The Rabbit Back Literature Society by Pasi Ilmari Jääskeläinen
Translated from the Finnish by Lola M. Rogers
Genre: Adult Mystery/Magic Realism
Publisher: Pushkin Press
Release date: 2013
Source: Finished copy from publisher
The nitty-gritty: A strange, magical, and sinister tale that slowly strips away layer after layer of carefully guarded secrets.
A person shouldn’t talk too much, Ella realized. With writing, you could construct a whole world, but talking too much could demolish it.
Behind the stunning cover of this book lies a completely unique story, one that I wasn’t expecting. Maybe it was the fact that it was translated from the Finnish, which for me automatically makes a story feel foreign and odd and unusual, no matter how good the translation. In the case of The Rabbit Back Literature Society, this was a very good thing. An underlying creepiness pervades the story from the first page, when Ella Milana discovers that something strange is going on with the books in the town of Rabbit Back. When she comes across a copy of Crime and Punishment has a different ending than it should, Ella starts investigating, and before she knows it, she finds herself mixed up with the odd members of the Rabbit Back Literature Society, a group of nine writers who have been mentored most of their lives by the elusive but famous writer Laura White (think J.K. Rowling). This story is not a fast-paced thrill ride, so if that’s the kind of reading material you’re looking for, you might be disappointed. Instead, Rabbit Back has masterfully developed characters and a setting that is nearly a character itself.
Ella is a substitute teacher who has been recently published in the town’s newspaper, Rabbit Tracks. One day she receives news that she has been granted exclusive membership as the tenth member of the Rabbit Back Literature Society. On the evening of her induction into the group, however, a very strange thing happens. Famous writer Laura White vanishes before everyone’s eyes as she is coming down her staircase to greet her guests. In the wake of this tragic event, Ella gets to know the other members of the group, all published writers who have known each other since childhood. She is introduced to “The Game,” a shocking and sometimes cruel method of extracting secrets from each other. Once Ella starts playing The Game, she realizes that the Rabbit Back Literature Society is full of secrets, and so she sets out to solve them, one by one.
Other than a few touches of magic realism, Rabbit Back is mostly a straightforward mystery, but using the word “straightforward” isn’t right at all, because this book has many twists and turns. The story is mostly told from three points of view, Ella’s and two other members of the society: Martii Winter, an overweight but successful writer, and Ingrid Katz, who is also the town librarian. Through their eyes we slowly begin to see how twisted and unusual this group of characters really is.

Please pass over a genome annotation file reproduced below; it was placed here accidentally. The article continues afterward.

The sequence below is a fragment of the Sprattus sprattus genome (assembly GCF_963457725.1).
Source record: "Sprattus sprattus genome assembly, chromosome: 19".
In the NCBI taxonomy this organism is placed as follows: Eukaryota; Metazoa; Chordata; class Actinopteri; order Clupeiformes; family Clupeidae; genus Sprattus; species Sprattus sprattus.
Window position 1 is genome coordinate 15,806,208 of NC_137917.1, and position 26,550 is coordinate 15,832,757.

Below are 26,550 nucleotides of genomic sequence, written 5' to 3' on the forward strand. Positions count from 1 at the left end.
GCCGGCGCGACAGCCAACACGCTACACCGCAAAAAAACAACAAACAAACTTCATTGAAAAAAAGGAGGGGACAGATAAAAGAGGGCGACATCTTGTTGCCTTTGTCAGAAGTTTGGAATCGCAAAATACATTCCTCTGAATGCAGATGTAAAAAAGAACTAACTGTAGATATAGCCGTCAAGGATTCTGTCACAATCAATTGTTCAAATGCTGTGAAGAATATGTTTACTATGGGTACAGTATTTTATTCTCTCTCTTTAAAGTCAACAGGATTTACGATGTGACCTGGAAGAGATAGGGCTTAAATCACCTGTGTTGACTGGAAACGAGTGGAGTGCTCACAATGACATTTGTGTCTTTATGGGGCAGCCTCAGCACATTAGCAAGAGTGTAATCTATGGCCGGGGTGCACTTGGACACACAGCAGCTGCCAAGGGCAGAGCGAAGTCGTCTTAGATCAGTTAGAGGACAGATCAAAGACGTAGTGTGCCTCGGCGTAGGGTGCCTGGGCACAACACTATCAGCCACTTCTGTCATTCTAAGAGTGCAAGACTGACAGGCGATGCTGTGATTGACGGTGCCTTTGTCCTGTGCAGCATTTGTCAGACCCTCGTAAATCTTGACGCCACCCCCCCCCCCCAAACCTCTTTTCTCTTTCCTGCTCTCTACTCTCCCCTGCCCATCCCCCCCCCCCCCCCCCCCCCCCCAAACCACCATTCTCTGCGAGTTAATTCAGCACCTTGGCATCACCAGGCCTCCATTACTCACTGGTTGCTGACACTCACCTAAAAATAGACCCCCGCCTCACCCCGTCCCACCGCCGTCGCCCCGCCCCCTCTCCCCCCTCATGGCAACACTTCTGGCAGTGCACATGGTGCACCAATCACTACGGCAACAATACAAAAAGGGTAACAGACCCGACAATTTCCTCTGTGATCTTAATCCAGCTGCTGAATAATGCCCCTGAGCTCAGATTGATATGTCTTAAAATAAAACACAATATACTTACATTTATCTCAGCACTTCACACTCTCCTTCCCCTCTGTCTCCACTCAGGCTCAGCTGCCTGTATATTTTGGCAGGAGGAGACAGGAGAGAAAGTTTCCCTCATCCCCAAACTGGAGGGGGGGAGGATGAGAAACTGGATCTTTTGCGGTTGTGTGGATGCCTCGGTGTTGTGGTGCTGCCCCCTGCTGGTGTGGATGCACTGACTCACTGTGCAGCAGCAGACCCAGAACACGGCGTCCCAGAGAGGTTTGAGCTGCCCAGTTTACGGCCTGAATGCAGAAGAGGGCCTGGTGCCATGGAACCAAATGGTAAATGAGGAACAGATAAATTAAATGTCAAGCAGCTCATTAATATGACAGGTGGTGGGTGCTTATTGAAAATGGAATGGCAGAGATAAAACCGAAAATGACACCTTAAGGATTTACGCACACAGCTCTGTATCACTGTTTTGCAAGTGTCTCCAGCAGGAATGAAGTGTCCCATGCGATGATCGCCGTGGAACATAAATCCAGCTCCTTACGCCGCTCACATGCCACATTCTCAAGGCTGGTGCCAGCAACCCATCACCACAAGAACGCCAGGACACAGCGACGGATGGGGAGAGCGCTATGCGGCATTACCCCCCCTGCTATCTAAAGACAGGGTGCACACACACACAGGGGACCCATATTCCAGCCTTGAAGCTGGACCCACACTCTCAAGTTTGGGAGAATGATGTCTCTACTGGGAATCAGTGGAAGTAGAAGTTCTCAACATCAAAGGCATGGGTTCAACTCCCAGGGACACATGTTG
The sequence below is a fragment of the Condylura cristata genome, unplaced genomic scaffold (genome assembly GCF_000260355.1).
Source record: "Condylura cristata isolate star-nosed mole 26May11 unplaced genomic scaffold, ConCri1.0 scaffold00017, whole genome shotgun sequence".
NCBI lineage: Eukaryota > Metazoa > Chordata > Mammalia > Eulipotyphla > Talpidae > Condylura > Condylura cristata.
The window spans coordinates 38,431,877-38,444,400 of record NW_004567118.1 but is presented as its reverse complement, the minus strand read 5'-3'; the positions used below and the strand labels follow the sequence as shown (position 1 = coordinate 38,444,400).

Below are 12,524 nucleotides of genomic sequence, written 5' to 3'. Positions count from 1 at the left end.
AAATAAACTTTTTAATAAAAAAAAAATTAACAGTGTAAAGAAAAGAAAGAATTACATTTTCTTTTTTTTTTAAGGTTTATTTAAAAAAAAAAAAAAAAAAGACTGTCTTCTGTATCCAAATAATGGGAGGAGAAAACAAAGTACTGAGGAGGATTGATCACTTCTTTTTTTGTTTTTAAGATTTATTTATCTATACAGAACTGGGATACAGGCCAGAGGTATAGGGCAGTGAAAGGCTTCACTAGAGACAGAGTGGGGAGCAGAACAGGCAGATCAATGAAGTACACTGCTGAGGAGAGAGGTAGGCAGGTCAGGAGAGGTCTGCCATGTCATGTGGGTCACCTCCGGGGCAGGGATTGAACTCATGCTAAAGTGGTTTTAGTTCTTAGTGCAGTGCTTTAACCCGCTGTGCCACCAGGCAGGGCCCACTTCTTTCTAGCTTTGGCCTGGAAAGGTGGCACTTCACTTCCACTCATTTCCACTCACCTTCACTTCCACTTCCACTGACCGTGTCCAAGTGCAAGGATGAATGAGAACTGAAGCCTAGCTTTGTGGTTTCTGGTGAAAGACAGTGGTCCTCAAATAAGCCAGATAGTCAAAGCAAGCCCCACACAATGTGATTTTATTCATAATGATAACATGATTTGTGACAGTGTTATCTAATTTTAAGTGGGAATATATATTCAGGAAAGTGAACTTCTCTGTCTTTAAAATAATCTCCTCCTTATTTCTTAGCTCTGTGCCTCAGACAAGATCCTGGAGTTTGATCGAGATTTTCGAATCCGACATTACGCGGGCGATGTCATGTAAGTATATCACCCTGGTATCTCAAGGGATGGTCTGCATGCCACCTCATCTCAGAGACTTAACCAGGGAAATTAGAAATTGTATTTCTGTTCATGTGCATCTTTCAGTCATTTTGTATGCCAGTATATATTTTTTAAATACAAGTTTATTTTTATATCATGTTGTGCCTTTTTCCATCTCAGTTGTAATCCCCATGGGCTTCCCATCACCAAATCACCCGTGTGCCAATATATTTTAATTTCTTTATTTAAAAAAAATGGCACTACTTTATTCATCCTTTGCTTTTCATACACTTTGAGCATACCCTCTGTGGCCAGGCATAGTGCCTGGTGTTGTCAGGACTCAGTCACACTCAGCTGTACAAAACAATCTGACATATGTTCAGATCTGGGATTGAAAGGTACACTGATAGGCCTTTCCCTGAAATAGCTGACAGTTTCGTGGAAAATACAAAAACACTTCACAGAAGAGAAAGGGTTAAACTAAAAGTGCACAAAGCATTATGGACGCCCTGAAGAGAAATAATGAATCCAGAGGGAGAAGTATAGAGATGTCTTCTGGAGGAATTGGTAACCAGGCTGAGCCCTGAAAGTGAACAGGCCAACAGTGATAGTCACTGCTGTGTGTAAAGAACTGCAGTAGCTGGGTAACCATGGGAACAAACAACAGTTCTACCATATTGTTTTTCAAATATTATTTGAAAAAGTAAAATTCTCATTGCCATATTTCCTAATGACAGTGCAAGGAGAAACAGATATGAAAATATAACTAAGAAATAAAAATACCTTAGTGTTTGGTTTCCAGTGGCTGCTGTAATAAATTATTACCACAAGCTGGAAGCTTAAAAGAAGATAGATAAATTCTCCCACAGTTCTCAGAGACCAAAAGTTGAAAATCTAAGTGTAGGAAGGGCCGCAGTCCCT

No one in Rabbit Back seems particularly happy, so it was hard at times to sympathize with the characters. Ella still lives with her parents, and because her father is suffering from Alzheimer’s, an awful sadness hangs over their house. I had the feeling that like many small towns, everyone in Rabbit Back was simply getting through each day, without any sense of joy or ambition. When Ella becomes part of the Society and begins to play The Game, she finally has a goal, which is to solve the mystery of the death of a boy who may have once been a member of the group. I loved the characters of Martii and Ingrid in particular, and I loved the way we get to know them better as they play The Game with Ella, even though these passages where the members “spill” their secrets to each other are very uncomfortable to read.
The author infuses his story with odd and sinister details that give Rabbit Back a fairy-tale-like quality. For example, people are always getting lost in the thick woods at the edge of town, and for some reason the dogs in Rabbit Back tend to run away from their homes all the time and form stray packs that can often be found hanging out around Martii Winter’s place. And then there is the strange disappearance of Laura White, a woman who is regarded as mythical to begin with, and whose vanishing act simply reinforces that idea. Even though Laura White as a character is barely in the story at all, her presence hovers over the characters in just about every scene.
The Rabbit Back Literature Society was a happy discovery for me, an atmospheric story that’s hard to categorize. For readers who appreciate a slow unraveling of events, mysteries that seem random at first but then merge into a complete story, and characters that don’t always behave the way you expect, this book should not be missed.
Many thanks to the publisher for supplying a finished copy for review.
You can find The Rabbit Back Literature Society here: